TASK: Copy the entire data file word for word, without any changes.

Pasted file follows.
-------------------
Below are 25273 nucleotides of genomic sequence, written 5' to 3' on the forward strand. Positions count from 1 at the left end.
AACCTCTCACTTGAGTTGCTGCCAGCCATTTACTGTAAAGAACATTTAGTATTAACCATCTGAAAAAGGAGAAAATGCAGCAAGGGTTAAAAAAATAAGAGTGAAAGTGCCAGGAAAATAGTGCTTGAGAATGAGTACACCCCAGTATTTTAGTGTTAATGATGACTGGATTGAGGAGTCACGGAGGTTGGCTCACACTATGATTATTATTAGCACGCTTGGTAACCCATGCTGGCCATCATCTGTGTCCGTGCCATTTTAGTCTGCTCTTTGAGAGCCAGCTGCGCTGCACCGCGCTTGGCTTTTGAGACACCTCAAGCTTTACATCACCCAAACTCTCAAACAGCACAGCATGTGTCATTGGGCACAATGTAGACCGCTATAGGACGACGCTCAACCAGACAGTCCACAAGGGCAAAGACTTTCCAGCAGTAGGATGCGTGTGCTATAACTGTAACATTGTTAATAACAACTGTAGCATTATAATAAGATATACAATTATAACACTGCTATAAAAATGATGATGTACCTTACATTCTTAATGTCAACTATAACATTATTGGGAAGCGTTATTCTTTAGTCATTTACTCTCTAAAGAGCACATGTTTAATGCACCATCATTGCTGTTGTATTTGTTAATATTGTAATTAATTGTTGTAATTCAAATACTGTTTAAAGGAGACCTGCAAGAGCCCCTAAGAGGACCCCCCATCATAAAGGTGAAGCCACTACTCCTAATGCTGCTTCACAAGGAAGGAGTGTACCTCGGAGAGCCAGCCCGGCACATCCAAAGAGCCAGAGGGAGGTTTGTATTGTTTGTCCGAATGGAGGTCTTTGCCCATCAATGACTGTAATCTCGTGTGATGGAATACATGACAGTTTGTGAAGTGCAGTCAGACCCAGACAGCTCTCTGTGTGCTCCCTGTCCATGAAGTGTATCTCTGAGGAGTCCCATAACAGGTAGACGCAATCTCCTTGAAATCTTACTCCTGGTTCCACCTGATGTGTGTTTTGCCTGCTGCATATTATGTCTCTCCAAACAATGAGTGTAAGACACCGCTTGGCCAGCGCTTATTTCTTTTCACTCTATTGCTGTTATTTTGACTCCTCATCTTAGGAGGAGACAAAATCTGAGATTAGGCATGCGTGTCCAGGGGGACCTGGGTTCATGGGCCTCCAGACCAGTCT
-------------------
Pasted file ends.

Below are 25273 nucleotides of genomic sequence, written 5' to 3' on the forward strand. Positions count from 1 at the left end.
AACCTCTCACTTGAGTTGCTGCCAGCCATTTACTGTAAAGAACATTTAGTATTAACCATCTGAAAAAGGAGAAAATGCAGCAAGGGTTAAAAAAATAAGAGTGAAAGTGCCAGGAAAATAGTGCTTGAGAATGAGTACACCCCAGTATTTTAGTGTTAATGATGACTGGATTGAGGAGTCACGGAGGTTGGCTCACACTATGATTATTATTAGCACGCTTGGTAACCCATGCTGGCCATCATCTGTGTCCGTGCCATTTTAGTCTGCTCTTTGAGAGCCAGCTGCGCTGCACCGCGCTTGGCTTTTGAGACACCTCAAGCTTTACATCACCCAAACTCTCAAACAGCACAGCATGTGTCATTGGGCACAATGTAGACCGCTATAGGACGACGCTCAACCAGACAGTCCACAAGGGCAAAGACTTTCCAGCAGTAGGATGCGTGTGCTATAACTGTAACATTGTTAATAACAACTGTAGCATTATAATAAGATATACAATTATAACACTGCTATAAAAATGATGATGTACCTTACATTCTTAATGTCAACTATAACATTATTGGGAAGCGTTATTCTTTAGTCATTTACTCTCTAAAGAGCACATGTTTAATGCACCATCATTGCTGTTGTATTTGTTAATATTGTAATTAATTGTTGTAATTCAAATACTGTTTAAAGGAGACCTGCAAGAGCCCCTAAGAGGACCCCCCATCATAAAGGTGAAGCCACTACTCCTAATGCTGCTTCACAAGGAAGGAGTGTACCTCGGAGAGCCAGCCCGGCACATCCAAAGAGCCAGAGGGAGGTTTGTATTGTTTGTCCGAATGGAGGTCTTTGCCCATCAATGACTGTAATCTCGTGTGATGGAATACATGACAGTTTGTGAAGTGCAGTCAGACCCAGACAGCTCTCTGTGTGCTCCCTGTCCATGAAGTGTATCTCTGAGGAGTCCCATAACAGGTAGACGCAATCTCCTTGAAATCTTACTCCTGGTTCCACCTGATGTGTGTTTTGCCTGCTGCATATTATGTCTCTCCAAACAATGAGTGTAAGACACCGCTTGGCCAGCGCTTATTTCTTTTCACTCTATTGCTGTTATTTTGACTCCTCATCTTAGGAGGAGACAAAATCTGAGATTAGGCATGCGTGTCCAGGGGGACCTGGGTTCATGGGCCTCCAGACCAGTCT